Harper College pitches Obama to be graduation speaker
Harper College is trying to lure former President Barack Obama to be the school's commencement speaker next year on the occasion of the Palatine-based community college's 50th anniversary.
And at least so far, Obama hasn't said no to the invitation, college President Ken Ender said.
"We weren't turned down. We're in the queue," Ender said after receiving an email Wednesday from Obama's personal office staff in Washington. "It's a long shot, but if you don't ask, you don't get."
College officials said they would plan to give Obama an honorary degree but not pay him a speaking fee -- as other graduation speakers are not paid.
The former president made his first public appearance since leaving the White House this week, speaking to a group of students at the University of Chicago. Reports also surfaced this week that Obama planned to get $400,000 for speaking at a Wall Street conference on health care in September.
Ender decided to make a pitch to the former president late last month in a letter, pointing out "there's a lot of reasons why he might want to come to Harper College," since Ender said much of Obama's education agenda fit with what Harper is doing.
For instance, Ender took to heart Obama's challenge to community colleges in 2010 to produce 5 million more college graduates by 2020. For Harper, that translated to a goal of 10,604 additional degrees and certificates -- and the college right now is more than 90 percent of the way there, officials said.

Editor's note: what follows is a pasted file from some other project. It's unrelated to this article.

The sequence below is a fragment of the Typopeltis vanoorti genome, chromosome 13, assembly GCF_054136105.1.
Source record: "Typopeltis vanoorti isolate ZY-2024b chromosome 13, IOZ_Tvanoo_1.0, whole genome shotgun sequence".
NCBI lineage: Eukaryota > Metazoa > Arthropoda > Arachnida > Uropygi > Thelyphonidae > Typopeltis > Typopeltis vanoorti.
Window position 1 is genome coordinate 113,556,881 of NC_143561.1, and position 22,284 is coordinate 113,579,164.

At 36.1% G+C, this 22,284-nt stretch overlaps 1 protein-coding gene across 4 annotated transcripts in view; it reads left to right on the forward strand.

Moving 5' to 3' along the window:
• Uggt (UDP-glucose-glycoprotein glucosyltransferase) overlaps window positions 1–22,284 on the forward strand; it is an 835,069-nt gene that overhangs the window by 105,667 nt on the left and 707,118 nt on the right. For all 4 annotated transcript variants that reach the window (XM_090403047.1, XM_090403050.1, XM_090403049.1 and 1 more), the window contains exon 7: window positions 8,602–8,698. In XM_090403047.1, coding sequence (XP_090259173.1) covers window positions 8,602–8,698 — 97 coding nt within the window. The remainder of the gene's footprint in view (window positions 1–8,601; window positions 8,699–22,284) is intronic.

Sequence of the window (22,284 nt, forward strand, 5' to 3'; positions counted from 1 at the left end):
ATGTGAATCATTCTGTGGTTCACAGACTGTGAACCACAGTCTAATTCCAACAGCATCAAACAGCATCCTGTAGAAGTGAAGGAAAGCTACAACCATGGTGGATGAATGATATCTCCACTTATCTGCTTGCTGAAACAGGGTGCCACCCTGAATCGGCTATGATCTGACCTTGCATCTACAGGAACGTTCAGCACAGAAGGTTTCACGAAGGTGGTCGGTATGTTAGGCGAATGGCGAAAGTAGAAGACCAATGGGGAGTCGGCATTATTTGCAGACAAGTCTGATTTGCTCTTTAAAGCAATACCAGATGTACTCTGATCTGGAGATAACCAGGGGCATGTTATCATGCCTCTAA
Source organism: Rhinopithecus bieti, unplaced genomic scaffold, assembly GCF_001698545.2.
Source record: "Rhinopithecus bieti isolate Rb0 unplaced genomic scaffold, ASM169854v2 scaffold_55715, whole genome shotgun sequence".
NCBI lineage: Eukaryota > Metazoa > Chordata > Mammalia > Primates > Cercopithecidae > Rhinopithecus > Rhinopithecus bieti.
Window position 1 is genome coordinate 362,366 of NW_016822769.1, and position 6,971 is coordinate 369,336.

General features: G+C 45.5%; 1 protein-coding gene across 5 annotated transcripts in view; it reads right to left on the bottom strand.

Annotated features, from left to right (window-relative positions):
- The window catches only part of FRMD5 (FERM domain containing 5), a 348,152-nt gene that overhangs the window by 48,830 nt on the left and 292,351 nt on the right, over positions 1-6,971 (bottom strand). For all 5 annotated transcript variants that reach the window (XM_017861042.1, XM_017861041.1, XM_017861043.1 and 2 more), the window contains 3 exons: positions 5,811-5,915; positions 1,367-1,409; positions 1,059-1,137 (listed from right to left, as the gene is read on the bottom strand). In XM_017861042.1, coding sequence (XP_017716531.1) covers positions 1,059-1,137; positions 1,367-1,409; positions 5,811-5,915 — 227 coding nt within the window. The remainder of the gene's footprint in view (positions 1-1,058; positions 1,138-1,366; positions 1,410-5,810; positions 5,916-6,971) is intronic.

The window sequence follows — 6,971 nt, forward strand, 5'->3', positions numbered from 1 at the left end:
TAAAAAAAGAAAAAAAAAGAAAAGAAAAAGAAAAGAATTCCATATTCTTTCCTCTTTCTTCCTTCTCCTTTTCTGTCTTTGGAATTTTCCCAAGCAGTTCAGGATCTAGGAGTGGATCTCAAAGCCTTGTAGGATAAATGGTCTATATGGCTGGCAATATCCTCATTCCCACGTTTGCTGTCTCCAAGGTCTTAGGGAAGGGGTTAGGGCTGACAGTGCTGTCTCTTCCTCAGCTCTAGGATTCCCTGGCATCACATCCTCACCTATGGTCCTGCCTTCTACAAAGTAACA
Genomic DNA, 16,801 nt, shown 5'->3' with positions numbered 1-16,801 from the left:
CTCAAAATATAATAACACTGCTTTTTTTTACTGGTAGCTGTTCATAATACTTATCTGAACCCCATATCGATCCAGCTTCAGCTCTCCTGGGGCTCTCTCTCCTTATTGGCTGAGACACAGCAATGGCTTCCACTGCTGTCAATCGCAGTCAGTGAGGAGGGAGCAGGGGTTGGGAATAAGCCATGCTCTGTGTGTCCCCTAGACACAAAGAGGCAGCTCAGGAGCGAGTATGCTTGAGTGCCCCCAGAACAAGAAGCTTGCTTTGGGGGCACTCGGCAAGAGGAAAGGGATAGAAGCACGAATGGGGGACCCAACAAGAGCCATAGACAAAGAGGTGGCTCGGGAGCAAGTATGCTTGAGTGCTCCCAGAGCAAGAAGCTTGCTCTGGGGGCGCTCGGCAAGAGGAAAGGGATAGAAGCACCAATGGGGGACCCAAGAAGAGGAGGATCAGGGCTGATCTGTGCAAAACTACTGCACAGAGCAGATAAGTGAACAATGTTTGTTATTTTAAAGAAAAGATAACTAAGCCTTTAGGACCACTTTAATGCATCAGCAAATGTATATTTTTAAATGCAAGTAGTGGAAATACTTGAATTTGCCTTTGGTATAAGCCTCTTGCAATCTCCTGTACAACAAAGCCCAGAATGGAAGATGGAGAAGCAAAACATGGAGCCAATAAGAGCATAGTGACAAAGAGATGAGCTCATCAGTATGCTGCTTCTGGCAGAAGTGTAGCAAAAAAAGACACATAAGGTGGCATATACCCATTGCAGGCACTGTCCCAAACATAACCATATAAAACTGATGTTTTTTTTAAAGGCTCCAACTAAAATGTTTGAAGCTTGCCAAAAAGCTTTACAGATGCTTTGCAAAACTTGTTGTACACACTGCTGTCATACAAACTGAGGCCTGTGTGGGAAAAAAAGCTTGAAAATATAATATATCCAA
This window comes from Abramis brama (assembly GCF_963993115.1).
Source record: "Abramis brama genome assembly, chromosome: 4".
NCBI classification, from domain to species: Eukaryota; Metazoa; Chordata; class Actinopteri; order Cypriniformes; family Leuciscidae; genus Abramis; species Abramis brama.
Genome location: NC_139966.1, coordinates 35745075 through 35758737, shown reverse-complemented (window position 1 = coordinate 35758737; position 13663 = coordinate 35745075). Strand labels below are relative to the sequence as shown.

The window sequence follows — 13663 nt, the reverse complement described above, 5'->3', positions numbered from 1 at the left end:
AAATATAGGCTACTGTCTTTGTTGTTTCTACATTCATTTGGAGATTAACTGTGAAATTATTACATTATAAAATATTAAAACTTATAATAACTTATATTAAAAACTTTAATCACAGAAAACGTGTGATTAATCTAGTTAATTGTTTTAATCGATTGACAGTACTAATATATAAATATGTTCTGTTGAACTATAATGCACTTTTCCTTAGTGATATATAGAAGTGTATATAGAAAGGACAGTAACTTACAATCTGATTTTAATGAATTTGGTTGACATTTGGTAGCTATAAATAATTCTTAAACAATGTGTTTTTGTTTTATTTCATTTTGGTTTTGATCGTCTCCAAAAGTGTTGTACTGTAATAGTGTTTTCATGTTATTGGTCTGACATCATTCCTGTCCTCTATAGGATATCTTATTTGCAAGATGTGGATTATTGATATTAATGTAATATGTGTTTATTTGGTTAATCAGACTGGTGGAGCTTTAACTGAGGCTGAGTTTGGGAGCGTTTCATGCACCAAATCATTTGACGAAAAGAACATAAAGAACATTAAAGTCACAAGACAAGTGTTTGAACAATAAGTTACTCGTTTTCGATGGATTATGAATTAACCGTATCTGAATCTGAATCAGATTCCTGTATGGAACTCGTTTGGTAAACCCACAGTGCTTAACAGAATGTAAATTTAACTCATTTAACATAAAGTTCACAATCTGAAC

And this May's commencement speaker -- former Obama Education Secretary Arne Duncan -- praised Harper's Promise Scholarship program during a visit to campus in 2015. The initiative rewards students with two years of free education for keeping good attendance, making average grades and serving their community during all four years in high school.
Ender was also appointed to a White House task force in 2013 aimed at filling the shortage of skilled workers in the manufacturing industry. It was at a committee meeting that Ender met Obama.
Then-Commerce Secretary Penny Pritzker, who formed the committee, was Harper's commencement speaker in 2014.
Harper spokeswoman Kim Pohl said it's too early to say who a backup 2018 commencement speaker would be if Obama turns down Harper.
"We did figure if President Obama is going to be speaking, we needed to reach out way in advance," Pohl said.